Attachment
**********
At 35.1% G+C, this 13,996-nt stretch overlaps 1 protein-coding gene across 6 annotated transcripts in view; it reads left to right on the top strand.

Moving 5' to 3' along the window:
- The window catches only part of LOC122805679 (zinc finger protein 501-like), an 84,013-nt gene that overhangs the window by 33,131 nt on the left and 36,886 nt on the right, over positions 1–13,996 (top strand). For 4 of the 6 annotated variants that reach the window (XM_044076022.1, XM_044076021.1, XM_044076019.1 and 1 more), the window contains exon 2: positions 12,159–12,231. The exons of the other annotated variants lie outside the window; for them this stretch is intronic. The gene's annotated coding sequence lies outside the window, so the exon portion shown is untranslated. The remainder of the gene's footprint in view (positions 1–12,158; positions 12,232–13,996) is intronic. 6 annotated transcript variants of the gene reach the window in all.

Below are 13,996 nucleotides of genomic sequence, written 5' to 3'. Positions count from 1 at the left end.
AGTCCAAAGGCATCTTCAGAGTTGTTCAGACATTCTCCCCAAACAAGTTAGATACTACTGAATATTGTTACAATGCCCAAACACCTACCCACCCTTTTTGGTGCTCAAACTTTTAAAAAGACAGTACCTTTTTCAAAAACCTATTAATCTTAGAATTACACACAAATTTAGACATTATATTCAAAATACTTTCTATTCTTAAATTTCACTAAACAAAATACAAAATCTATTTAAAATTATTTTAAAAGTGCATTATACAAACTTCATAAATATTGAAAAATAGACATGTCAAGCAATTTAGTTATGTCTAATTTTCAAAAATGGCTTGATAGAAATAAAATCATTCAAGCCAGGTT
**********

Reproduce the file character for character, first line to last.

At 35.1% G+C, this 13,996-nt stretch overlaps 1 protein-coding gene across 6 annotated transcripts in view; it reads left to right on the top strand.

Moving 5' to 3' along the window:
- The window catches only part of LOC122805679 (zinc finger protein 501-like), an 84,013-nt gene that overhangs the window by 33,131 nt on the left and 36,886 nt on the right, over positions 1–13,996 (top strand). For 4 of the 6 annotated variants that reach the window (XM_044076022.1, XM_044076021.1, XM_044076019.1 and 1 more), the window contains exon 2: positions 12,159–12,231. The exons of the other annotated variants lie outside the window; for them this stretch is intronic. The gene's annotated coding sequence lies outside the window, so the exon portion shown is untranslated. The remainder of the gene's footprint in view (positions 1–12,158; positions 12,232–13,996) is intronic. 6 annotated transcript variants of the gene reach the window in all.

Below are 13,996 nucleotides of genomic sequence, written 5' to 3'. Positions count from 1 at the left end.
AGTCCAAAGGCATCTTCAGAGTTGTTCAGACATTCTCCCCAAACAAGTTAGATACTACTGAATATTGTTACAATGCCCAAACACCTACCCACCCTTTTTGGTGCTCAAACTTTTAAAAAGACAGTACCTTTTTCAAAAACCTATTAATCTTAGAATTACACACAAATTTAGACATTATATTCAAAATACTTTCTATTCTTAAATTTCACTAAACAAAATACAAAATCTATTTAAAATTATTTTAAAAGTGCATTATACAAACTTCATAAATATTGAAAAATAGACATGTCAAGCAATTTAGTTATGTCTAATTTTCAAAAATGGCTTGATAGAAATAAAATCATTCAAGCCAGGTT